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29 November 2017

London litigation lawyers call for reform if city is to remain a legal hub

London litigation lawyers are upping the ante in the race to maintain the UK's status as a legal hub as Brexit lurks.

Chris Dorney

In the face of Brexit – and the challenge and threat that it presents to the litigation profession in England & Wales - reform of the Civil Procedure Rules, and the disclosure regime in particular, will be central to winning the race against increasing competition from overseas Courts and Tribunals, according to the London lawyers.

First port of call

Speaking at the London Solicitors Litigation Association (LSLA), president and partner at international law firm Simmons & Simmons, Ed Crosse, said the organisation was the first port of call for a number of judge-led reforms, particularly the proposed overhaul of disclosure rules. He also emphasised the importance of continuing the close partnership between the legal profession and judiciary on reform initiatives to maintain the world-leading status of our courts in England and Wales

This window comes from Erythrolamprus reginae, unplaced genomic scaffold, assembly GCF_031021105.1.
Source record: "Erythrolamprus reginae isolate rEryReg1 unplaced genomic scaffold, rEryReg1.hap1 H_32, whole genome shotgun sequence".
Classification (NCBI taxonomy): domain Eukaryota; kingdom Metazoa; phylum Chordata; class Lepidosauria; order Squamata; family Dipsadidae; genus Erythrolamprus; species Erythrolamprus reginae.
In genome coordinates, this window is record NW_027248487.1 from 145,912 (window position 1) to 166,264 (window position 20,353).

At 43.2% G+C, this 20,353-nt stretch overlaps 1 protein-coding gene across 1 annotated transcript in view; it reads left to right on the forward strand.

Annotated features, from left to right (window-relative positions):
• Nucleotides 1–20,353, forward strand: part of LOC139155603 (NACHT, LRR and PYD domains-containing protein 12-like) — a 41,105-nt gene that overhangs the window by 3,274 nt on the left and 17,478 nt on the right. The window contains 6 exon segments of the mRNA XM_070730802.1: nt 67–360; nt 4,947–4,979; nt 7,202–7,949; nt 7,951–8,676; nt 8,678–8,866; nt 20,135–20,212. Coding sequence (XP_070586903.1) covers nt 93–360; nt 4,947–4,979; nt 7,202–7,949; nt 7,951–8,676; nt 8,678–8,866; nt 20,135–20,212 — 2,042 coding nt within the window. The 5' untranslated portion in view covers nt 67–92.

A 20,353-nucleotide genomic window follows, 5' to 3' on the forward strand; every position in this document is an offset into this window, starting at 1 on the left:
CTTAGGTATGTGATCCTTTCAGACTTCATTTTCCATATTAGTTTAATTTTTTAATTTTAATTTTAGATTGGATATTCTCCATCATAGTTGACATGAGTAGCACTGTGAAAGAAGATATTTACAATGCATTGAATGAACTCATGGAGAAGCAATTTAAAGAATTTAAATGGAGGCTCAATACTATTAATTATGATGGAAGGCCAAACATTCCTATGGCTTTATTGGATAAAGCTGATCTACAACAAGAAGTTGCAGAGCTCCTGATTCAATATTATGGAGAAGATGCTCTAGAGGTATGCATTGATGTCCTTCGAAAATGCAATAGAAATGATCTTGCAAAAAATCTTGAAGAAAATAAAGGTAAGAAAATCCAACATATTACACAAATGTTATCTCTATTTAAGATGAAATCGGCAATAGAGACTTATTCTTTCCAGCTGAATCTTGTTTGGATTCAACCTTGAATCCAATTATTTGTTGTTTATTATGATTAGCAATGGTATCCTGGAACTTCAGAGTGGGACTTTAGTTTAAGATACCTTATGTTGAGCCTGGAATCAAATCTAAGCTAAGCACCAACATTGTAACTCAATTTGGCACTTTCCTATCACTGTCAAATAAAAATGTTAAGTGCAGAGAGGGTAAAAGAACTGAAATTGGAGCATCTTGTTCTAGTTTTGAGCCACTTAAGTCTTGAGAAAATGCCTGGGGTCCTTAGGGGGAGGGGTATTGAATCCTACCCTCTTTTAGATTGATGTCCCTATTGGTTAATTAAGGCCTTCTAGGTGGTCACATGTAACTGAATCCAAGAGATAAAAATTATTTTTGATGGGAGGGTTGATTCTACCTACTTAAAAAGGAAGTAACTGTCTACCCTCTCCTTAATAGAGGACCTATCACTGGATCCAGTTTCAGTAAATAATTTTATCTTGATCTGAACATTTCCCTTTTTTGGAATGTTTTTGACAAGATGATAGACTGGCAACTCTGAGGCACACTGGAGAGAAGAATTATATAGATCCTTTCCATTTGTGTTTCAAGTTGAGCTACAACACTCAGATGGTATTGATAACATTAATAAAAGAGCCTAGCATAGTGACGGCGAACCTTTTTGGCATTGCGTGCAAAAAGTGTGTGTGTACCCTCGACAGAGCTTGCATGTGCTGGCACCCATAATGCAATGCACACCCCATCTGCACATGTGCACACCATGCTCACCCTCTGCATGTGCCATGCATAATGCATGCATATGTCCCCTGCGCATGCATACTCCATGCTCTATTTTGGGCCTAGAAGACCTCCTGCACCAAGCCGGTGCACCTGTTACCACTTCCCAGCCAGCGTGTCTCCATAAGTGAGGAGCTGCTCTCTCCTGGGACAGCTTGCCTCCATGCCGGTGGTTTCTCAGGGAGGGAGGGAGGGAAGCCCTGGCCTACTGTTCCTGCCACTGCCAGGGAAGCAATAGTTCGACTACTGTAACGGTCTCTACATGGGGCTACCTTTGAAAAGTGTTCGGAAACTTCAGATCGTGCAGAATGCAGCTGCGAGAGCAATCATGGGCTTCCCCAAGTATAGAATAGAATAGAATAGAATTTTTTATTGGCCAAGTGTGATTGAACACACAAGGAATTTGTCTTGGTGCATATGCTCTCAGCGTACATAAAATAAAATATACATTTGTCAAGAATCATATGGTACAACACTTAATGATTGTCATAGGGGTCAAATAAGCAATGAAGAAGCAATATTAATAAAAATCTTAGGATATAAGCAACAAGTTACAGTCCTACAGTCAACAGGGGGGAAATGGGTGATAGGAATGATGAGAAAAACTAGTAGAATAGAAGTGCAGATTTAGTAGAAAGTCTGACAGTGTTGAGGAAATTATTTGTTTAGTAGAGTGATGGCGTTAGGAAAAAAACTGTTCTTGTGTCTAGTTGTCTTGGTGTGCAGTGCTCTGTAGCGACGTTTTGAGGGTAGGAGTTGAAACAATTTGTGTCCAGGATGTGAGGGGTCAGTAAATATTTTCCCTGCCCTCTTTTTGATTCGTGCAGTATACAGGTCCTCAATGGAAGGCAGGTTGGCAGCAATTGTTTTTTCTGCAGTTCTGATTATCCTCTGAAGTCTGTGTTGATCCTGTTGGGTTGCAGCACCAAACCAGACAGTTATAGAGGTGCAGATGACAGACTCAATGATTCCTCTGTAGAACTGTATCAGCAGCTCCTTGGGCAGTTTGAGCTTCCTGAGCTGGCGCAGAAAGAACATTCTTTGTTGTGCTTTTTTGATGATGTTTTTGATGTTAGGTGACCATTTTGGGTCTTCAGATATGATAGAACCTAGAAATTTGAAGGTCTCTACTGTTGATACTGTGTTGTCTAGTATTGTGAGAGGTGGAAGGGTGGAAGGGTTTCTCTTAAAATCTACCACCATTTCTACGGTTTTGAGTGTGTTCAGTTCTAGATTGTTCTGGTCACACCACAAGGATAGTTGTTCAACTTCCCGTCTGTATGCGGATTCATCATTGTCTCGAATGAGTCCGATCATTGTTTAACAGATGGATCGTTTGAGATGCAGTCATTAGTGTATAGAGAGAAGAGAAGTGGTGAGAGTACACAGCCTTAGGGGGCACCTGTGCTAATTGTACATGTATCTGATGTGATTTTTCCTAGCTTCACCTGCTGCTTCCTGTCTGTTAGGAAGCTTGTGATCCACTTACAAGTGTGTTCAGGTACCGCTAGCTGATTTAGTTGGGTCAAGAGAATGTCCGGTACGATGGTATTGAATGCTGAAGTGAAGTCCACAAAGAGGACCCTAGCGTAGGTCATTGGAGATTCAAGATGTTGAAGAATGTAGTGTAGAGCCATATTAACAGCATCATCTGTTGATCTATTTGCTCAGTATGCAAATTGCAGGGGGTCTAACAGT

Mr  Crosse discussed the reform proposals announced earlier this month and outlined how these proposals seek to modernise and reform the current rules on disclosure in the Business and Property Courts.He said identifying the problems with the current disclosure regime was the easy part of the exercise for the Working Group; the real challenge was how to fix them.  Explaining the proposals had attracted ‘considerable attention’, and ‘support’ from clients and the profession, Mr Crosse said that the collaborative work of the legal profession and judiciary in helping to shape these rules, should mean that they stand a good chance of working for all.

Greater speed and efficiency

'The Working Group started out with the modest intention of putting Part 31 into a wind tunnel, to see which bits could be stripped away to achieve greater speed and efficiency, but in fact, what we ended up doing was completely re-writing the rule.The proposed rules will, if accompanied by a change in culture and behaviours by the profession and judiciary, materially contribute to a more efficient and effective administration of Civil Justice.That, in turn, may help to mitigate some of the challenges that our Civil Justice system is now facing as a result of Brexit and, in particular, increased competition from Courts and Tribunals overseas, who regard the Brexit vote as ‘Christmas come early’,' he said.

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